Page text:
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Old 07-02-2013, 06:30 PM   #1
Falconeyes88
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Need Help! Algae is Killing my plants :(


I am not sure what type of Algae this is or how to get rid of it.

I am new to planted tanks and have a 10 gallon, all the specs can be found here: http://www.plantedtank.net/forums/yo...n=Falconeyes88

It is ruining my tank and Plants.

Please help!
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Old 07-02-2013, 07:30 PM   #2
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No, algae is not killing your plants. Your plants aren't growing, that is the problem. When I started a planted tank way back when I had loads of algae but the plants grew fast enough that I didn't mind much. Some of your plants look fine, they seem to like your tank - if they have been in the tank for a while. Some look horrible, guessing they aren't happy with the situation. Replacing plants that are actually dying with more of the happy plants plus some fast growing stems and/or floaters might help your tank.

Has the hairgrass done anything at all? I'd check for healthy runners and cut back the top growth of what you have if you can without uprooting it if there are runners. Right now it is a handy substrate for that algae which is probably enjoying the nutrients leaking from the dead leaves.

How about reading through this synopsis of Tom Barr's low tech system to see if you can figure out what the problem is? http://www.sudeepmandal.com/hobbies/...ed-tank-guide/

I don't know anything about your lighting but it should be on a timer for about 8 hours a day. Perhaps lighting is too strong, put a layer of window screen down between tank and light or raise the fixture and see if your plants grow better or use only one fixture. According to this link the Marineland LED would add about 25 PAR to the other light, that is quite a bit for a non CO2 tank. http://www.jlaquatics.com/product/ld...7+Inch%29.html and the Fluval, this shows PAR for salt water fixture but the fresh water is likely not much lower in PAR http://www.reefs.com/blog/2012/07/12...sea-led-light/

The goo covering the hairgrass might be cyanobacteria which can show up when there is very little nitrate available. If the green is hard to scrub off it might be green spot algae which can show up when phosphate is low and plants will always need more potassium and micronutrients than fish poo/pee or root tabs provide.

I know algae eaters aren't the solution but they help keep plants cleaned up just because they go over all the tank surfaces constantly. What do you have in this tank? I have platies, ramshorn snails, otos and a couple bristlenose plecos.
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Old 07-02-2013, 08:16 PM   #3
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Originally Posted by Kathyy View Post
No, algae is not killing your plants. Your plants aren't growing, that is the problem. When I started a planted tank way back when I had loads of algae but the plants grew fast enough that I didn't mind much. Some of your plants look fine, they seem to like your tank - if they have been in the tank for a while. Some look horrible, guessing they aren't happy with the situation. Replacing plants that are actually dying with more of the happy plants plus some fast growing stems and/or floaters might help your tank.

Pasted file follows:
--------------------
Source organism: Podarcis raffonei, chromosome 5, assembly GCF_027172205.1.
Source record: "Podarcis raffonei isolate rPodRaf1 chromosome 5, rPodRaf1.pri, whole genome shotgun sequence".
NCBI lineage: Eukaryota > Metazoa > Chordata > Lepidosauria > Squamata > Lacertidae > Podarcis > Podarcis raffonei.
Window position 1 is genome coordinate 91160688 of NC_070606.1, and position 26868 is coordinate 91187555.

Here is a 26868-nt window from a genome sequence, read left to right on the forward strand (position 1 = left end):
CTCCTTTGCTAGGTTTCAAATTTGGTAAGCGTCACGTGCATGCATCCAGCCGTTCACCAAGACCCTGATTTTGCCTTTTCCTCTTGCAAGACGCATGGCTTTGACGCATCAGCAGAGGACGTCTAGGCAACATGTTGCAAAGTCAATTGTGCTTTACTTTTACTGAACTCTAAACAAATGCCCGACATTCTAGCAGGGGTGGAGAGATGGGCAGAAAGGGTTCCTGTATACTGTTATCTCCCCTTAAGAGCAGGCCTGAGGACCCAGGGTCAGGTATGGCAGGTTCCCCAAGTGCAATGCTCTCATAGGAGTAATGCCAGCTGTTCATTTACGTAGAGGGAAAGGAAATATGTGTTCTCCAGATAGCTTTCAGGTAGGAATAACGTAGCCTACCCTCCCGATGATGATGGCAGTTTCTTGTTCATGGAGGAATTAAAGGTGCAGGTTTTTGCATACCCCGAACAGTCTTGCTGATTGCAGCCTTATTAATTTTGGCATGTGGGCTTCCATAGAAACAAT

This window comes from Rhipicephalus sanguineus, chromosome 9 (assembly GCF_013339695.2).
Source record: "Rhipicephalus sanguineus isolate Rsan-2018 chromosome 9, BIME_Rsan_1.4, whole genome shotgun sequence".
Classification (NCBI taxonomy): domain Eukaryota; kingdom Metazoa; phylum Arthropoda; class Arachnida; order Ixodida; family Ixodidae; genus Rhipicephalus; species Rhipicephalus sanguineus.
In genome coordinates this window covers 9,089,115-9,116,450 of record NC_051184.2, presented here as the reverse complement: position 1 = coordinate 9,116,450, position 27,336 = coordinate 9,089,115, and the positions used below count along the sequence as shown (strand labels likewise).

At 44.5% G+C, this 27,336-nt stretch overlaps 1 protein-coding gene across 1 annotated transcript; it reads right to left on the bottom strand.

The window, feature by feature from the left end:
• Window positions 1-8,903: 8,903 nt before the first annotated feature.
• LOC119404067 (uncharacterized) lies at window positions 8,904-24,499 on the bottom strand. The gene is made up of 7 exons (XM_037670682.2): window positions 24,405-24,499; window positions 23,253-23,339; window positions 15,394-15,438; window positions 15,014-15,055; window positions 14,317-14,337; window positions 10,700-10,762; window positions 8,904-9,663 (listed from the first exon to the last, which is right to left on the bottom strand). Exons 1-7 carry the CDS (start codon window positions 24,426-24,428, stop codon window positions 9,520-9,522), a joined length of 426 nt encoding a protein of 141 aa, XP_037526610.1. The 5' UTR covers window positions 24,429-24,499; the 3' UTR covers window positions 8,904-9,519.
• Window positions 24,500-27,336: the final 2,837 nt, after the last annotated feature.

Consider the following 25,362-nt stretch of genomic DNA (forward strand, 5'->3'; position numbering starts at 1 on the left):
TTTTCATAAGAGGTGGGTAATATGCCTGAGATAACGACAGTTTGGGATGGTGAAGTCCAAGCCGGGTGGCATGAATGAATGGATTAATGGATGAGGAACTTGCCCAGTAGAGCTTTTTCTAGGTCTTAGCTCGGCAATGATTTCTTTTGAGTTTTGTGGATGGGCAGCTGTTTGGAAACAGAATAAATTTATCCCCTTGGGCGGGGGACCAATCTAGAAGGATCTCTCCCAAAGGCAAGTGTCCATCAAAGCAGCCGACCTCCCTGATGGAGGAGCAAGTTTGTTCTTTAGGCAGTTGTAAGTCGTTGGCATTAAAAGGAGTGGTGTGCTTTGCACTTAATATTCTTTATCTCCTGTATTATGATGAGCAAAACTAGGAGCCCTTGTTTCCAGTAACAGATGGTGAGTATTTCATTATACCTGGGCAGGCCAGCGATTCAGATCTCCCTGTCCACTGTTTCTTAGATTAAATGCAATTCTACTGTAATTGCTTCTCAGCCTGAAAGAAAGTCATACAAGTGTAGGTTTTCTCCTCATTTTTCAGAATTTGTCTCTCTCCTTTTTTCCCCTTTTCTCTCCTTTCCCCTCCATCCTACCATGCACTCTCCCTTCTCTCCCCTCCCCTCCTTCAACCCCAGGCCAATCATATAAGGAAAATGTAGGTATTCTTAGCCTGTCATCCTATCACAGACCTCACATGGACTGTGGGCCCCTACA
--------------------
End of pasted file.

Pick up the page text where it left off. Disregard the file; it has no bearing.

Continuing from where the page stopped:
Has the hairgrass done anything at all? I'd check for healthy runners and cut back the top growth of what you have if you can without uprooting it if there are runners. Right now it is a handy substrate for that algae which is probably enjoying the nutrients leaking from the dead leaves.

How about reading through this synopsis of Tom Barr's low tech system to see if you can figure out what the problem is? http://www.sudeepmandal.com/hobbies/...ed-tank-guide/

I don't know anything about your lighting but it should be on a timer for about 8 hours a day. Perhaps lighting is too strong, put a layer of window screen down between tank and light or raise the fixture and see if your plants grow better or use only one fixture. According to this link the Marineland LED would add about 25 PAR to the other light, that is quite a bit for a non CO2 tank. http://www.jlaquatics.com/product/ld...7+Inch%29.html and the Fluval, this shows PAR for salt water fixture but the fresh water is likely not much lower in PAR http://www.reefs.com/blog/2012/07/12...sea-led-light/

The goo covering the hairgrass might be cyanobacteria which can show up when there is very little nitrate available. If the green is hard to scrub off it might be green spot algae which can show up when phosphate is low and plants will always need more potassium and micronutrients than fish poo/pee or root tabs provide.

I know algae eaters aren't the solution but they help keep plants cleaned up just because they go over all the tank surfaces constantly. What do you have in this tank? I have platies, ramshorn snails, otos and a couple bristlenose plecos.
Thanks for the reply. I went out and bought three 1.5 inch Bristlenose Plecos today on my lunch (this tank is on my desk at work and its kind of embarassing...) and have had the light reduced to 7 hours a day for about a week now. I will try turning off the small LED strip and see if that helps. I currently dose with API's CO2 Booster and API's Leafzone. the nice green plant on the left I just added in an attempt to eat up more nutrients. I have been using Algaefix for a week as well.

Not really sure what a runner is? I am guessing they are little grass blades that have spread from the clumps? if so, yes there are a few of those. and cutting back the "top growth" means cutting the grass lower? sorry for my ignorance. Also the algae on the plants rubs right off with my finger and my scrub pad removes the algae on the glass very easliy.

In my tank I now have 6 Neon tetras, 5 Serpae tetras, and 3 baby Bristlenose Plecos. should I get another algae eater? I saw Chinese Algae eaters, would they work?

Thanks!
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Old 07-02-2013, 11:17 PM   #4
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Quote:
Originally Posted by Falconeyes88 View Post
In my tank I now have 6 Neon tetras, 5 Serpae tetras, and 3 baby Bristlenose Plecos. should I get another algae eater? I saw Chinese Algae eaters, would they work?
No, SAE's not only get agressive towards fish as they get older, but they stop eating algae and will get much too large for your tank. As it is your tank is way overstocked... the serpaes really need to be in a larger tank, as do the BN plecos (you could keep one in a 20g, I currently have two in my 55g, and I wouldn't add another). Otos would be a much better solution in your tank if you really want a 'clean up crew' to munch on the algae. My experience is that the otos do a better job than the BN plecos do - I actually have to feed my plecos because the otos are more actively eating the algae in my tank and they don't leave enough.